Clay Buchholz hasn't pitched in a game since June 8, and from the sound of Wednesday's news out of Boston, he may not be back before the All-Star break. According to the Boston Herald's Scott Lauber, Buchholz cut short his first bullpen session in eight days after around 15 pitches due to soreness in his trapezius, the neck muscle that moves the scapula.
Buchholz is off to an outstanding start this year, with a league-leading 1.71 ERA, a career-best 8.6 strikeouts per nine and a 9-0 record through 12 starts and 84 1/3 innings -- a performance that at one point elicited accusations that he was loading up the baseball from Toronto broadcasters. That storm passed, but his last four weeks have been frustrating. Scratched from his May 27 start after sleeping irritating the acromioclavicular joint between the collarbone and the top of the shoulder blade, he didn't pitch again until June 2, when he threw five scoreless innings against the Yankees.
Alas, Buchholz left his June 8 turn against the Angels after 6 2/3 innings due to tightness in his neck, then reported lingering soreness in his next throwing session, scuttling plans for his next start. The problem continued to bother him during his June 18 bullpen session, so he was placed on the 15-day disabled list. While he had thrown off flat ground from as far as 120 feet, hopes that he could complete Wednesday and Friday bullpen sessions before embarking on a rehab assignment have been dashed. From WEEI's Alex Speier:
Red Sox manager John Farrell has offered no timetable for the 28-year-old righty's return. At the very least, he'll need to complete two pain-free bullpen sessions before pitching in a minor league game.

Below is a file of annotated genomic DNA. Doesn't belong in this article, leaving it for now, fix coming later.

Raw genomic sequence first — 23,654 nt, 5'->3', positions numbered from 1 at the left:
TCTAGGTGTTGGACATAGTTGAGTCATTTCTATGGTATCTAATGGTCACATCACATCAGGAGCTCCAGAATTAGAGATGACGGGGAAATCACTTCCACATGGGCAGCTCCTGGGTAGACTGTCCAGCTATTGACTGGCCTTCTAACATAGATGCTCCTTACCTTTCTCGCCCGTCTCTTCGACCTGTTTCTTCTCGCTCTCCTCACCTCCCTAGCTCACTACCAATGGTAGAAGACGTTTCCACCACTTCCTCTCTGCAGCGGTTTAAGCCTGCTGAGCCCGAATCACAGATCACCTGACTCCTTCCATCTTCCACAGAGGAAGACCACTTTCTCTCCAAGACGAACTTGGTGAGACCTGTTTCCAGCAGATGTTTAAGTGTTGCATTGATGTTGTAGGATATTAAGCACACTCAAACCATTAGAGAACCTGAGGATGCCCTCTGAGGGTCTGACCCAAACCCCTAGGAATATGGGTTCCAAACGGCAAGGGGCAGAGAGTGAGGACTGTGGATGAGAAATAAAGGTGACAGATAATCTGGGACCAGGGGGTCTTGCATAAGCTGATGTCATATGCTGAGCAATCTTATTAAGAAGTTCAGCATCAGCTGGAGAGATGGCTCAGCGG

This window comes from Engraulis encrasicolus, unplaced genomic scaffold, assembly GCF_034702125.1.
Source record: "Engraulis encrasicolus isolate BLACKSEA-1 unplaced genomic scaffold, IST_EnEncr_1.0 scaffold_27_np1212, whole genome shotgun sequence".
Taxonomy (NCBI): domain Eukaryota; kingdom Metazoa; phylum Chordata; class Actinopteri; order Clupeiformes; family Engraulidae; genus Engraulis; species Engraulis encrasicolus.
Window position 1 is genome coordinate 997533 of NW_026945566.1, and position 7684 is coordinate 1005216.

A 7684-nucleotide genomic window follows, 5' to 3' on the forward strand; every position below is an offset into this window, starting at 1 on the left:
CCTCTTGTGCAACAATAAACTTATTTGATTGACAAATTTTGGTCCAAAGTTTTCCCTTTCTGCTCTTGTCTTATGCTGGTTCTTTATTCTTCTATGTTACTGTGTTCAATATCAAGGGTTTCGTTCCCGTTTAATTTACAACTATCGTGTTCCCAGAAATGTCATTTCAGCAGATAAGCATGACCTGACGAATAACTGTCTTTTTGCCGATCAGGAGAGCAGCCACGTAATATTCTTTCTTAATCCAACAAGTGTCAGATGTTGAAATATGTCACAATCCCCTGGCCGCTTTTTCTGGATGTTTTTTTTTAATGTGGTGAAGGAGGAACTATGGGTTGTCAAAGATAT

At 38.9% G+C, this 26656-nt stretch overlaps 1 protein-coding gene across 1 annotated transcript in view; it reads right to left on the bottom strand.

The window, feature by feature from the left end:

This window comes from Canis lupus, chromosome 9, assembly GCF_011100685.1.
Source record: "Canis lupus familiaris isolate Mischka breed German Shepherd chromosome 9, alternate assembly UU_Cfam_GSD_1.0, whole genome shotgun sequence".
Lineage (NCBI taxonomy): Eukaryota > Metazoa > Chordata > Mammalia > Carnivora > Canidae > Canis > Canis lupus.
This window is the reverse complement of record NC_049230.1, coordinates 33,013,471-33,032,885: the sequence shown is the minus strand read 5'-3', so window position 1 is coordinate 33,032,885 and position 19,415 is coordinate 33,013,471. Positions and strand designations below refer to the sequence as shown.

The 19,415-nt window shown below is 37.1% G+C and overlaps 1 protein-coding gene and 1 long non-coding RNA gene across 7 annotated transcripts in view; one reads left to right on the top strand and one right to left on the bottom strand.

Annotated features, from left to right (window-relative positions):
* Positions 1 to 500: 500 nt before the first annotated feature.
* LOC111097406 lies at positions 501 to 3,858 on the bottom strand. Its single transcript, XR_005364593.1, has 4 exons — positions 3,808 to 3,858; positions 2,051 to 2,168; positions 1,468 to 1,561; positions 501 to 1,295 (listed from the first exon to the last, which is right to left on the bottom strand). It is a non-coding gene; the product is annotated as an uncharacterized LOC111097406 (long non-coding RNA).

Buchholz's absence has yet to really hurt the Red Sox, who are now 46-33 with a 2 1/2 game lead in the AL East; they were tied when he was first scratched. Alfredo Aceves has taken three of his four missed turns, allowing one run in each over a total of 17 innings, though he's walked more batters (10) than he's struck out (nine) in that span. Allen Webster, who took the most recent turn, was rocked for five runs in 4 1/3 innings against the Tigers; he'll start again Friday against the Blue Jays. A well-regarded 23-year-old prospect acquired from the Dodgers in last summer's blockbuster, Webster has occasionally flashed outstanding stuff in his three spot starts this year, but after a strong debut against the Royals on April 21 (six innings, five strikeouts, two earned runs), he's yielded 13 runs and three homers in six innings. In the grand scheme, the Sox would appear to need a healthy Buchholz to remain on top in the AL East, given that John Lackey (3.03 ERA, 67 percent quality start rate) is the only one of the other seven pitchers who have started a game for the team this year currently carrying an ERA under 4.15, and one of just two with a quality start rate above 54 percent. Ryan Dempster (4.15 ERA, 63 percent) and Felix Doubront (4.33 ERA, 54 percent) have been solid but not spectacular, but Jon Lester (4.57 ERA, 44 percent) has a 7.30 ERA over his last seven starts (just one of which has been a quality start), and fill-ins Webster, Aceves and Franklin Morales have a collective 6.08 ERA and three quality starts in 10. So like every other contender, you can bet that Boston will be in the mix for a rotation upgrade as the July 31 trading deadline approaches.